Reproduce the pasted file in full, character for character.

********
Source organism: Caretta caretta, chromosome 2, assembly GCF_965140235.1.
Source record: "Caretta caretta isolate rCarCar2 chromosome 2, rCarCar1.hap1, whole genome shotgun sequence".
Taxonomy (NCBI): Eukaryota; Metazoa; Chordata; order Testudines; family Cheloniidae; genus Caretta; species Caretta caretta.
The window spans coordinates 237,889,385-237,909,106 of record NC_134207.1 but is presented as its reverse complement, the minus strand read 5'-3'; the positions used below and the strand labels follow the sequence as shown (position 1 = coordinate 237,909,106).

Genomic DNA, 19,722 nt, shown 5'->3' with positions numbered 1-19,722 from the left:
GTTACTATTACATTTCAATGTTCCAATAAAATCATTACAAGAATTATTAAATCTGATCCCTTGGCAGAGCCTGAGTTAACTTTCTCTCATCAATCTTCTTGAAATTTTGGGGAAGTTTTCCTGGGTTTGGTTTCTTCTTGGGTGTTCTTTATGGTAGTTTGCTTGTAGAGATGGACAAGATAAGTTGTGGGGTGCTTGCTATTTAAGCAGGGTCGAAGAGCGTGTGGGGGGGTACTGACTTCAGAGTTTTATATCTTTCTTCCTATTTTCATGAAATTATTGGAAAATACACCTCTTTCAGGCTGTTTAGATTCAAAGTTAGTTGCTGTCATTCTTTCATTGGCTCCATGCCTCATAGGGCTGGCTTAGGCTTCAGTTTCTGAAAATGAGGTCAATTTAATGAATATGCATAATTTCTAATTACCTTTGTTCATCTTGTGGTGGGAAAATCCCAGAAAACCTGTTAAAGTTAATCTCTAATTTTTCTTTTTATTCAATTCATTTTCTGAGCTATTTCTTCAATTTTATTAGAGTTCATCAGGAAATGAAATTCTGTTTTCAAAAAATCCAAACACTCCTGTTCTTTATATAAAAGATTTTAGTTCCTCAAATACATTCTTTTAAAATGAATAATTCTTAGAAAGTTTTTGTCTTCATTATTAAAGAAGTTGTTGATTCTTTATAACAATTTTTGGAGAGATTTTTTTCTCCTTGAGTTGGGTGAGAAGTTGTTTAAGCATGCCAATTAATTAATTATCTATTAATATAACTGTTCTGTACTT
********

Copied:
Source organism: Caretta caretta, chromosome 2, assembly GCF_965140235.1.
Source record: "Caretta caretta isolate rCarCar2 chromosome 2, rCarCar1.hap1, whole genome shotgun sequence".
Taxonomy (NCBI): Eukaryota; Metazoa; Chordata; order Testudines; family Cheloniidae; genus Caretta; species Caretta caretta.
The window spans coordinates 237,889,385-237,909,106 of record NC_134207.1 but is presented as its reverse complement, the minus strand read 5'-3'; the positions used below and the strand labels follow the sequence as shown (position 1 = coordinate 237,909,106).

Genomic DNA, 19,722 nt, shown 5'->3' with positions numbered 1-19,722 from the left:
GTTACTATTACATTTCAATGTTCCAATAAAATCATTACAAGAATTATTAAATCTGATCCCTTGGCAGAGCCTGAGTTAACTTTCTCTCATCAATCTTCTTGAAATTTTGGGGAAGTTTTCCTGGGTTTGGTTTCTTCTTGGGTGTTCTTTATGGTAGTTTGCTTGTAGAGATGGACAAGATAAGTTGTGGGGTGCTTGCTATTTAAGCAGGGTCGAAGAGCGTGTGGGGGGGTACTGACTTCAGAGTTTTATATCTTTCTTCCTATTTTCATGAAATTATTGGAAAATACACCTCTTTCAGGCTGTTTAGATTCAAAGTTAGTTGCTGTCATTCTTTCATTGGCTCCATGCCTCATAGGGCTGGCTTAGGCTTCAGTTTCTGAAAATGAGGTCAATTTAATGAATATGCATAATTTCTAATTACCTTTGTTCATCTTGTGGTGGGAAAATCCCAGAAAACCTGTTAAAGTTAATCTCTAATTTTTCTTTTTATTCAATTCATTTTCTGAGCTATTTCTTCAATTTTATTAGAGTTCATCAGGAAATGAAATTCTGTTTTCAAAAAATCCAAACACTCCTGTTCTTTATATAAAAGATTTTAGTTCCTCAAATACATTCTTTTAAAATGAATAATTCTTAGAAAGTTTTTGTCTTCATTATTAAAGAAGTTGTTGATTCTTTATAACAATTTTTGGAGAGATTTTTTTCTCCTTGAGTTGGGTGAGAAGTTGTTTAAGCATGCCAATTAATTAATTATCTATTAATATAACTGTTCTGTACTT